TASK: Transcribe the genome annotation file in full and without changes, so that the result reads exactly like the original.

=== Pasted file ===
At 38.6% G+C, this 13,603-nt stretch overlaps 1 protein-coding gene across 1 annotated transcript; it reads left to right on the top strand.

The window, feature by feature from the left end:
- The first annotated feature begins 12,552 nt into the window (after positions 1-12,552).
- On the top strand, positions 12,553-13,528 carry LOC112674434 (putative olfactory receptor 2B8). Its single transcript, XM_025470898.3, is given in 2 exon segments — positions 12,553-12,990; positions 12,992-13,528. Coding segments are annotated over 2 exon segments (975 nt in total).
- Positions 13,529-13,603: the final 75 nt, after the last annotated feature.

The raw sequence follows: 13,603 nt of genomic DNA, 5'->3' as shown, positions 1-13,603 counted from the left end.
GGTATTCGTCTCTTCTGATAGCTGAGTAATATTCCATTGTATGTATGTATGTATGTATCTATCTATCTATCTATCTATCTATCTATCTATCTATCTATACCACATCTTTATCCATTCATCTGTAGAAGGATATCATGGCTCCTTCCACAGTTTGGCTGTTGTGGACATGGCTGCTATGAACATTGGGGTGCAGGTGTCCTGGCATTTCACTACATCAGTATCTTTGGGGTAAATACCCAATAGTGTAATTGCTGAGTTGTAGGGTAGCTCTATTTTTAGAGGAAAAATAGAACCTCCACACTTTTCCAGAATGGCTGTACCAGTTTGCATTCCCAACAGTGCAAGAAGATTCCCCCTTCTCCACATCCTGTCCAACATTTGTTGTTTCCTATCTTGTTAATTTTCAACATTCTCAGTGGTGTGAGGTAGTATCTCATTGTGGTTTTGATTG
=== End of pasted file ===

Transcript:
At 38.6% G+C, this 13,603-nt stretch overlaps 1 protein-coding gene across 1 annotated transcript; it reads left to right on the top strand.

The window, feature by feature from the left end:
- The first annotated feature begins 12,552 nt into the window (after positions 1-12,552).
- On the top strand, positions 12,553-13,528 carry LOC112674434 (putative olfactory receptor 2B8). Its single transcript, XM_025470898.3, is given in 2 exon segments — positions 12,553-12,990; positions 12,992-13,528. Coding segments are annotated over 2 exon segments (975 nt in total).
- Positions 13,529-13,603: the final 75 nt, after the last annotated feature.

The raw sequence follows: 13,603 nt of genomic DNA, 5'->3' as shown, positions 1-13,603 counted from the left end.
GGTATTCGTCTCTTCTGATAGCTGAGTAATATTCCATTGTATGTATGTATGTATGTATCTATCTATCTATCTATCTATCTATCTATCTATCTATCTATACCACATCTTTATCCATTCATCTGTAGAAGGATATCATGGCTCCTTCCACAGTTTGGCTGTTGTGGACATGGCTGCTATGAACATTGGGGTGCAGGTGTCCTGGCATTTCACTACATCAGTATCTTTGGGGTAAATACCCAATAGTGTAATTGCTGAGTTGTAGGGTAGCTCTATTTTTAGAGGAAAAATAGAACCTCCACACTTTTCCAGAATGGCTGTACCAGTTTGCATTCCCAACAGTGCAAGAAGATTCCCCCTTCTCCACATCCTGTCCAACATTTGTTGTTTCCTATCTTGTTAATTTTCAACATTCTCAGTGGTGTGAGGTAGTATCTCATTGTGGTTTTGATTG